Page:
Create a Pivot Table using data from different sheets in a workbook, or from different workbooks, if those tables have identical column structures.
To see how to create a pivot table from data on different sheets, watch this short video. The written instructions are below.
Note: To see the video transcript, go to the Multiple Sheets Video page.
To create a Pivot Table, you can use data from different sheets in a workbook, or from different workbooks, if those tables have identical column structures.
However, you won't get the same pivot table layout that you'd get from a single range, as you can see in the screen shot below.
If possible, move your data to a single worksheet, or store it in a database, such as Microsoft Access, and you'll have more flexibility in creating the pivot table.
If combining your data isn't an option, this pivot table tutorial explains the steps to create a pivot table from multiple consolidation ranges, describes the limitations, and suggests workaround solutions.
A pivot table appears on the worksheet, with the first field in the Row area, and all of the other fields from the source data in the Values area, showing a Count.
All of the fields from the source data are included in the multiple consolidation pivot table, so you can remove some of them, and make a few other changes.
In this example, the Colour, Date, Price and Rep fields contain text, or numbers that are meaningless in this report, so they will be removed.
By default, the Values will show as Count, and you can change that to Sum, or another calculation.
NOTE: This will affect all of the Values -- they cannot be changed separately.
The Grand Total for Rows is meaningless in this report, because it is showing the total for unrelated items, so it should be removed..
In the pivot tables, generic fields are created -- Row, Column, Value and Page1. You can rename those fields, to make the pivot table easier to understand.
The labels have been changed in the screen shot shown below. The Column Labels heading was replaced by a space character.
By default, the pivot table has the Compact Report Layout, and you can change that to Outline, so each Row field will be in a separate column. Then, move the Page field into the Row area, above the existing Row field.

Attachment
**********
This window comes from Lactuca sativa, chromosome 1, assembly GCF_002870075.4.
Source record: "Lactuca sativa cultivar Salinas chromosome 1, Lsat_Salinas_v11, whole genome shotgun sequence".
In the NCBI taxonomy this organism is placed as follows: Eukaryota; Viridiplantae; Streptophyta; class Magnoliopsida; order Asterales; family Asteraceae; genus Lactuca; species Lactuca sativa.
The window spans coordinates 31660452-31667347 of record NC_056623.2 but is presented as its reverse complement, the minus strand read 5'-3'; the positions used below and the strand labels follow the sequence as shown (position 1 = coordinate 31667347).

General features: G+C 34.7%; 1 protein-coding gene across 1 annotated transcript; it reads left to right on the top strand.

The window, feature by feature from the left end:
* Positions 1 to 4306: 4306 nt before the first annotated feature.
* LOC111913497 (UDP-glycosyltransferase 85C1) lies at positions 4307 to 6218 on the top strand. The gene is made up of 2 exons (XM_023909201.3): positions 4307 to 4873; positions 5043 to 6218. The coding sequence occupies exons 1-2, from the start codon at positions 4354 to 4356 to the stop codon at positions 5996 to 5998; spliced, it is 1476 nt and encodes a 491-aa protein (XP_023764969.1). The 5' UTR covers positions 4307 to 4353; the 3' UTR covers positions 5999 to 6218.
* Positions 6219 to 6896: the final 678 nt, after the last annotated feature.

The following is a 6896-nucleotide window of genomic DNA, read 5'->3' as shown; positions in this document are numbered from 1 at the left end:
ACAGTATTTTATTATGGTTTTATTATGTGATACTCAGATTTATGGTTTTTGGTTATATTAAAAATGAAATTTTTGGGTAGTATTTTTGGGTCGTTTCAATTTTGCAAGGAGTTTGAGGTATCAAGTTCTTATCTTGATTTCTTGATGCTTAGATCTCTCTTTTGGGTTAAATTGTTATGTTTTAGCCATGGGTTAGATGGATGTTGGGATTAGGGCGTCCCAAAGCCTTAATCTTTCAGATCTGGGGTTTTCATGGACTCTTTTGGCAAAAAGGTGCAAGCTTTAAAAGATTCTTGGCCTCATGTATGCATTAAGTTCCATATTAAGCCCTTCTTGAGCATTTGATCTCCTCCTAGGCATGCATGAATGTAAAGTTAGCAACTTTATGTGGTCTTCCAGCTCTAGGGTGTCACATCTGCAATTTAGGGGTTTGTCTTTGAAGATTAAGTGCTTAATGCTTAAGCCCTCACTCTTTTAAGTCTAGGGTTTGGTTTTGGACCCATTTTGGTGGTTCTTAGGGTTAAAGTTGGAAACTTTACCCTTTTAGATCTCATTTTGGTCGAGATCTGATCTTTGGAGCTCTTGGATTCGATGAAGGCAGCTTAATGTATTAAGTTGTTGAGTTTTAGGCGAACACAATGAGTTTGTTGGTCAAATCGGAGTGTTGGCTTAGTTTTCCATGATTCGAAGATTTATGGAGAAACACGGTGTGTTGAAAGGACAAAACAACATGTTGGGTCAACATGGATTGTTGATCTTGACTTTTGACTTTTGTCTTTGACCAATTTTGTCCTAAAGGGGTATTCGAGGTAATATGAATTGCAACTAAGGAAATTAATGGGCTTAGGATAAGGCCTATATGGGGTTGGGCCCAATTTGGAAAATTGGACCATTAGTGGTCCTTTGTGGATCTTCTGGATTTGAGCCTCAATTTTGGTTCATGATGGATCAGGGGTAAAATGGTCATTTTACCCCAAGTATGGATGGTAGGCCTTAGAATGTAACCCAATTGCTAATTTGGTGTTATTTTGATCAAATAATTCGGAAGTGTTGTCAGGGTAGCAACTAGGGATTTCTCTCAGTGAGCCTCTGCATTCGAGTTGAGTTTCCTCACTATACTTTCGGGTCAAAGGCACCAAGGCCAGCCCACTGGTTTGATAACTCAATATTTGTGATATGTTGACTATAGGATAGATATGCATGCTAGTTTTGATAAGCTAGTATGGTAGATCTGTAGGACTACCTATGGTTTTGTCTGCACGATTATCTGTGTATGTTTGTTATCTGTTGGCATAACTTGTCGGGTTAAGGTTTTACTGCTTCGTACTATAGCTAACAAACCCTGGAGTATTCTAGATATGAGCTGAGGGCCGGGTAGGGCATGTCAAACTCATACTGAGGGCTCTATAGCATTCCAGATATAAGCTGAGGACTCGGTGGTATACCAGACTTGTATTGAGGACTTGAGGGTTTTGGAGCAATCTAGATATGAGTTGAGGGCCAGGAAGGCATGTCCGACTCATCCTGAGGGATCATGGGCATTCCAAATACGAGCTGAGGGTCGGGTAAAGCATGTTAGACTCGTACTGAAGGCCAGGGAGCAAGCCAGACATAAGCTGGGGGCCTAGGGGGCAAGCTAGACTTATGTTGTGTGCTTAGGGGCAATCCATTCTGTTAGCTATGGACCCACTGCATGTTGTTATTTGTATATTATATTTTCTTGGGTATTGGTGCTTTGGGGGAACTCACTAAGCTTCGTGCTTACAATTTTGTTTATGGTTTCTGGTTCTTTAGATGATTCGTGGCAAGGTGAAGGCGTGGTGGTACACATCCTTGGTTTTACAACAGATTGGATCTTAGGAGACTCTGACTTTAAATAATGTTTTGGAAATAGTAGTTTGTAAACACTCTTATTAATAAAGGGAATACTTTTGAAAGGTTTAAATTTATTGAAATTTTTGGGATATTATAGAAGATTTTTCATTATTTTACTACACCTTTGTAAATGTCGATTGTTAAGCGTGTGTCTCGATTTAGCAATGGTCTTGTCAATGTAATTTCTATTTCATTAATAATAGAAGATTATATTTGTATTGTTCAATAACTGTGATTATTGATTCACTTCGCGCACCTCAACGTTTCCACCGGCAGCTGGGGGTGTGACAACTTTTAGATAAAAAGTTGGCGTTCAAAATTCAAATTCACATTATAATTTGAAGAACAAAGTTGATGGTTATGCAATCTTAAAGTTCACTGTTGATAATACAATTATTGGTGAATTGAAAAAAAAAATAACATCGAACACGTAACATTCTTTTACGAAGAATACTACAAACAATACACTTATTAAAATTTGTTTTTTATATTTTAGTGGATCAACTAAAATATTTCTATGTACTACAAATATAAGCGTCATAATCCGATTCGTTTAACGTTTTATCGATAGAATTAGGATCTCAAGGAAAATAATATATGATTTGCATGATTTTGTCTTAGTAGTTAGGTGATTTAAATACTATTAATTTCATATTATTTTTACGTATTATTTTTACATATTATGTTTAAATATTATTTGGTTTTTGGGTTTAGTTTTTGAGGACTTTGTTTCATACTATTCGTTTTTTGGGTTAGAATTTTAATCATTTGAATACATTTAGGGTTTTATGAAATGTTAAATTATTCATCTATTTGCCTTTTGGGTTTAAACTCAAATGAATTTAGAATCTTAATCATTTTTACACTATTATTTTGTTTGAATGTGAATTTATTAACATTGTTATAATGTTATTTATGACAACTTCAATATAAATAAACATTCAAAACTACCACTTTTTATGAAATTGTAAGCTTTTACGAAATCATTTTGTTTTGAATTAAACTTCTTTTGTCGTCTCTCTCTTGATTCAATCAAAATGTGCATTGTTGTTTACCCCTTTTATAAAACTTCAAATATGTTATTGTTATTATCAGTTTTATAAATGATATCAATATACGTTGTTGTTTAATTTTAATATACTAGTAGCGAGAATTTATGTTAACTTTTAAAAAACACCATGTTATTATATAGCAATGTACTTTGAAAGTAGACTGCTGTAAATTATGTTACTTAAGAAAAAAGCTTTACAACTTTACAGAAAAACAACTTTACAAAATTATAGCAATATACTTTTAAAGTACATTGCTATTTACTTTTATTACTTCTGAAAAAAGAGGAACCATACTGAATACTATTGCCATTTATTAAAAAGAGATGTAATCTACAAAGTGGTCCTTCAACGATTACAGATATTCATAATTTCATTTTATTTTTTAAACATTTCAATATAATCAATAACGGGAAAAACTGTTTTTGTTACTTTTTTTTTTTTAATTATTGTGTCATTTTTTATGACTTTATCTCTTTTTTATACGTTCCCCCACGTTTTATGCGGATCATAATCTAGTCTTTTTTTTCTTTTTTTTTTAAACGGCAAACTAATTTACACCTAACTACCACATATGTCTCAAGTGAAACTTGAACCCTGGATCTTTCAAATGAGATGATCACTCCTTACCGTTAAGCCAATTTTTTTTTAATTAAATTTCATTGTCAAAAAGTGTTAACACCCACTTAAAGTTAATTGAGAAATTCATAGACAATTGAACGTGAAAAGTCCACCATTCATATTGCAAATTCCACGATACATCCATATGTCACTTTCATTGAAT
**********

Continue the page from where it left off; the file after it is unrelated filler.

In this example, Item is the first column in the data source, and the pivot table row heading shows the item names. Remaining fields are shown in the column area.
To avoid the limitations of multiple consolidation ranges, you can combine the source data into a single table, using one of the following methods.
If you have a version of Excel that supports Microsoft's Power Query add-in, you can use it to combine the data in two or more tables. The tables can be in the same workbook, or in different files.
The tables can have different structures, and should have some columns with identical headings, in which the data can be combined. In this example, the East and West region data will be combined, and one column is unique in each table.
Go to the Combine Tables with Power Query page for written instructions, and the sample file.
To follow this video tutorial, go to the Combine Tables with Power Query page and download the sample file with East and West sales data.
If you can't combine your data on a single worksheet, another solution is to create named ranges in an Excel file, and use Microsoft Query (MS Query) to combine the data.
In Excel, you can open the Microsoft Query tool, and write a SQL statement to create a Union query (full outer join) to combine multiple tables. Then, use the result as the pivot table's source data.
To see an example, download the Union Query sample files. It has a query that was built manually, and has a button to refresh the data.
With this solution, you'll end up with a normal pivot table, with none of the limitations. However, it's a bit tedious to set up, especially if you have more than a couple of tables.
You can read more about MS Queries here:
Instead of manually setting up a union query, you can use the code in a sample file from Excel MVPs, Kirill Lapin (KL), with amendments by Hector Miguel Orozco Diaz.
Before you use the sample code, replace the sample sheet names with the sheet names in your workbook. For example, if your sheet names are "East" and "West", change this line of code:
In the code, you can also change the location where the pivot table will be added. In the sample file, the TableDestination is set for the active sheet, in range A1.
Then, after you make those small changes, click the button on the worksheet, and a summary pivot table is automatically created.
If you need to combine data in multiple files, here are a couple of options, using macros provided by Excel expert, Kirill Lapin.
Pivot Table - The first example works on multiple files, which must have the data in identical structures, and you can read the instructions on my blog. To see Kirill's pivot table code, you can download the Pivot Workbooks example. The zipped folder that contains the Report.xls file, and the five sample data files. Unzip the folder, and keep all the files in the same folder. When you open the Report.xls file, enable macros to run the code.
Pivot Table or Excel Table - Select two or more files which have lists in an identical structure, and the code in this workbook will automatically create a pivot table or Excel table from all the data. Read the details in blog post, Create a Pivot Table from Multiple Files. Click here to download the sample files.
Download the sample pivot table tutorial file
To save time when building, formatting and modifying your pivot tables, use the tools in my Pivot Power Premium add-in. With just a few clicks, you can:
and much more!
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Last updated: April 23, 2019 1:10 PM